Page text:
- Buy this product and stream 90 days of Amazon Music Unlimited for free. E-mail after purchase. Conditions apply. Learn more
The Best American Essays 2016 Paperback – 4 Oct 2016
- Choose from over 13,000 locations across the UK
- Prime members get unlimited deliveries at no additional cost
- Find your preferred location and add it to your address book
- Dispatch to this address when you check out
Special offers and product promotions
Frequently bought together
Customers who viewed this item also viewed
Enter your mobile number or email address below and we'll send you a link to download the free Kindle App. Then you can start reading Kindle books on your smartphone, tablet, or computer - no Kindle device required.
To get the free app, enter your mobile phone number.
From the Back Cover
The Best American Series(r)
A true essay is something hazarded, not definitive, not authoritative; something ventured on the basis of the author s personal experience and subjectivity, writes guest editor Jonathan Franzen in his introduction. However, his main criterion for selecting The Best American Essays 2016 was, in a word, risk. Whether the risks involved championing an unpopular opinion, the possibility of ruining a professional career, or irrevocably offending family, for Franzen, the writer has to be like the firefighter, whose job, while everyone else is fleeing the flames, is to run straight into them.
The Best American Essays 2016 includes
ALEXANDER CHEE, PAUL CRENSHAW, JAQUIRA DIAZ,
LAURA KIPNIS, AMITAVA KUMAR, SEBASTIAN JUNGER,
JOYCE CAROL OATES, OLIVER SACKS, THOMAS CHATTERTON WILLIAMS
JONATHAN FRANZEN, guest editor, is the author of five novels, most recently Purity, and five works of nonfiction and translation, including Farther Away and The Kraus Project. He is a member of the American Academy of Arts and Letters, the German Akademie der Kunste, and the French Ordre des Arts et des Lettres.
ROBERT ATWAN, the series editor of The Best American Essays since its inception in 1986, has published on a wide variety of subjects, from American advertising and early photography to ancient divination and Shakespeare. His criticism, essays, humor, poetry, and fiction have appeared in numerous periodicals nationwide.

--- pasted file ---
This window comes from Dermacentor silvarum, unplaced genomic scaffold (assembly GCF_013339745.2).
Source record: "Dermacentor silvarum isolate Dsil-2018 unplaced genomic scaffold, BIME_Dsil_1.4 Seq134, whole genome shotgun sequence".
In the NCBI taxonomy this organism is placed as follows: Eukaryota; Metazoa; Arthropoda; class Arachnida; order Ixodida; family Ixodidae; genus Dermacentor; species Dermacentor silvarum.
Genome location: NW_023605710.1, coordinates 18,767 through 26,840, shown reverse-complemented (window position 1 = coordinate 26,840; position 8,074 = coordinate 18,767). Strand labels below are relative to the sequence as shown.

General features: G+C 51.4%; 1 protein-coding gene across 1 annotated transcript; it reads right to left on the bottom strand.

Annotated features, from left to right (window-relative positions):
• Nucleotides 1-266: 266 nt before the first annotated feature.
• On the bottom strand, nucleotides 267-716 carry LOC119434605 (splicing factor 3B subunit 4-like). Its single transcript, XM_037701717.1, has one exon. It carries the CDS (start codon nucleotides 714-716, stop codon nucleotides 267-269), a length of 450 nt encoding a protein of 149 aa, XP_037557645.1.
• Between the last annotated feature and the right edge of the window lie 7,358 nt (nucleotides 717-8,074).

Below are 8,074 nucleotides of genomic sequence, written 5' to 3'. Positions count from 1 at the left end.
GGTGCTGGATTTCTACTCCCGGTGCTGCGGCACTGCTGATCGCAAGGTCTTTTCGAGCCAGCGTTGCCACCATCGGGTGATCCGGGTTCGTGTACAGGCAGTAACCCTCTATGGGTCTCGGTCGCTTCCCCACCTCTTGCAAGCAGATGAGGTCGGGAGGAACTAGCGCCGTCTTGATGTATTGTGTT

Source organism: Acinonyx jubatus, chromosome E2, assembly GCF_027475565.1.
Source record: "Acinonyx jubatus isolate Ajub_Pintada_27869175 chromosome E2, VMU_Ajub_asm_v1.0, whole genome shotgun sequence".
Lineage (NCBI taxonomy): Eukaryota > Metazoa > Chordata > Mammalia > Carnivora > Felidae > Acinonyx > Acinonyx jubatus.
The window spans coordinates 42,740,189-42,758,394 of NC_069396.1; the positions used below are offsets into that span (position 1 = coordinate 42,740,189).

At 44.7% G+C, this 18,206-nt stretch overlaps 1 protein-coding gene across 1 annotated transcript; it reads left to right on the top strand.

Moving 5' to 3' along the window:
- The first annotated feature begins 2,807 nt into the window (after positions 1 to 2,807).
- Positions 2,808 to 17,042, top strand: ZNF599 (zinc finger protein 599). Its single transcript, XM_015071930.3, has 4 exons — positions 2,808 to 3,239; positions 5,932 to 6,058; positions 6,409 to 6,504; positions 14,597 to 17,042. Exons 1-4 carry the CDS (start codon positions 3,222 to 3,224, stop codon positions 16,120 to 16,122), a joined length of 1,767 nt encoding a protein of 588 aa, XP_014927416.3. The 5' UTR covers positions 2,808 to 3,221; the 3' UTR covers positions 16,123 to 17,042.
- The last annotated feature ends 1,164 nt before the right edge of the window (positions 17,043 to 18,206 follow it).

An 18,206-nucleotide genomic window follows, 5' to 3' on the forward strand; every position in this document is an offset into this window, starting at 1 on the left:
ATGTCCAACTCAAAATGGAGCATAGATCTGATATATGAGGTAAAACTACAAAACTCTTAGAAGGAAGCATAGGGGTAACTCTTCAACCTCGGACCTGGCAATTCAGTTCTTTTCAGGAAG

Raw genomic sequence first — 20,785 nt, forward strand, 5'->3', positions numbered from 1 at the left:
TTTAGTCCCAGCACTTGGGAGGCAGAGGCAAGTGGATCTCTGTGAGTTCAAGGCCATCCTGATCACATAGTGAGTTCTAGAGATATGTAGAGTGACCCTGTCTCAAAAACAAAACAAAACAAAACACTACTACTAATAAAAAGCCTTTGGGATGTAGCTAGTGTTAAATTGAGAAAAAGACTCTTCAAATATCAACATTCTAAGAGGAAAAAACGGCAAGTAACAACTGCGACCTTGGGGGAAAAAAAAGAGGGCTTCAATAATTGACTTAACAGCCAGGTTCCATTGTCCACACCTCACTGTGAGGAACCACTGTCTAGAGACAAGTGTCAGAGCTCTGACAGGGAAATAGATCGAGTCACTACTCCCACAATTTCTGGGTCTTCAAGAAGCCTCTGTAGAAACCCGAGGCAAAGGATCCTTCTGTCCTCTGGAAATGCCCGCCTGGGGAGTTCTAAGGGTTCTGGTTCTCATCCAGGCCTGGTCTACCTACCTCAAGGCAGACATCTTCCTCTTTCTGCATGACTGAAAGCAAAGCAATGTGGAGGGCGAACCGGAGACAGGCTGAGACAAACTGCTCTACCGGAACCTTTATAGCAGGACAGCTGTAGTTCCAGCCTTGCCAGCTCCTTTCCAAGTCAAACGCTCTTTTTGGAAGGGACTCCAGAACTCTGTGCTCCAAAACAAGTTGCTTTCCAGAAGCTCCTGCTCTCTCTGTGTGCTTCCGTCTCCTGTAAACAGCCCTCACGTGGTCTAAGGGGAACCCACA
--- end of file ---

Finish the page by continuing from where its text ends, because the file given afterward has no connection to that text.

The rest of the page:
About the Author
JONATHAN FRANZEN is the author of five novels, most recently Purity, and five works of nonfiction and translation, including Farther Away and The Kraus Project.
ROBERT ATWAN has been the series editor of The Best American Essays since its inception in 1986.
Customers who bought this item also bought
No customer reviews
|5 star (0%)|
|4 star (0%)|
|3 star (0%)|
|2 star (0%)|
|1 star (0%)|
Review this product
Most helpful customer reviews on Amazon.com
Many of the essays seem to be faux-edgy ('lookit me using the f-bomb!!' *yawn*) and the ones that are obviously chosen to push the social justice agenda (disclaimer: I am pro-social justice but anti-shoving-stuff-down-my-throat) are plagued with weak writing. Last year's had a number of essays about race which managed to also combine lyrical writing, fascinating structure--things that made them best ESSAYS and not best polemics.
Most of the writing, to be honest, was disappointingly weak. If these truly are the best essays that America produced in the last year, we're in trouble. I expect beautiful writing in these collections, such as Solnit or Purpura or even Dillard. I expect meditative writing, deep dives on insight and thought, and a valuation of language. Instead, this collection veers to the confessional, the sloppy confessional, without the art or lyricism in words. "Thin Places" is possibly the best example of this--something with great potential, but gets mired in the author's soppy wrangling.
There are a few decent essays, with those limitations. As always, Sacks's essay stands out as exactly what I want in these collections...but here it serves the point as showing how deficient the others are. Kipnis's "Sexual Paranoia" was fascinating to me, as an educator (who, frankly, always felt that sort of dating to be repugnant), but I'm not sure if I were not invested in education, if I'd have liked it quite as much. Similarly, Junger's essay--a nice study of PTSD, but it gets a little too preachy toward the end.
I guess it's a good record of 2016, where we do seem invested in preaching and telling people what to do, rather than inviting them to think. Let's hope 2017 is better.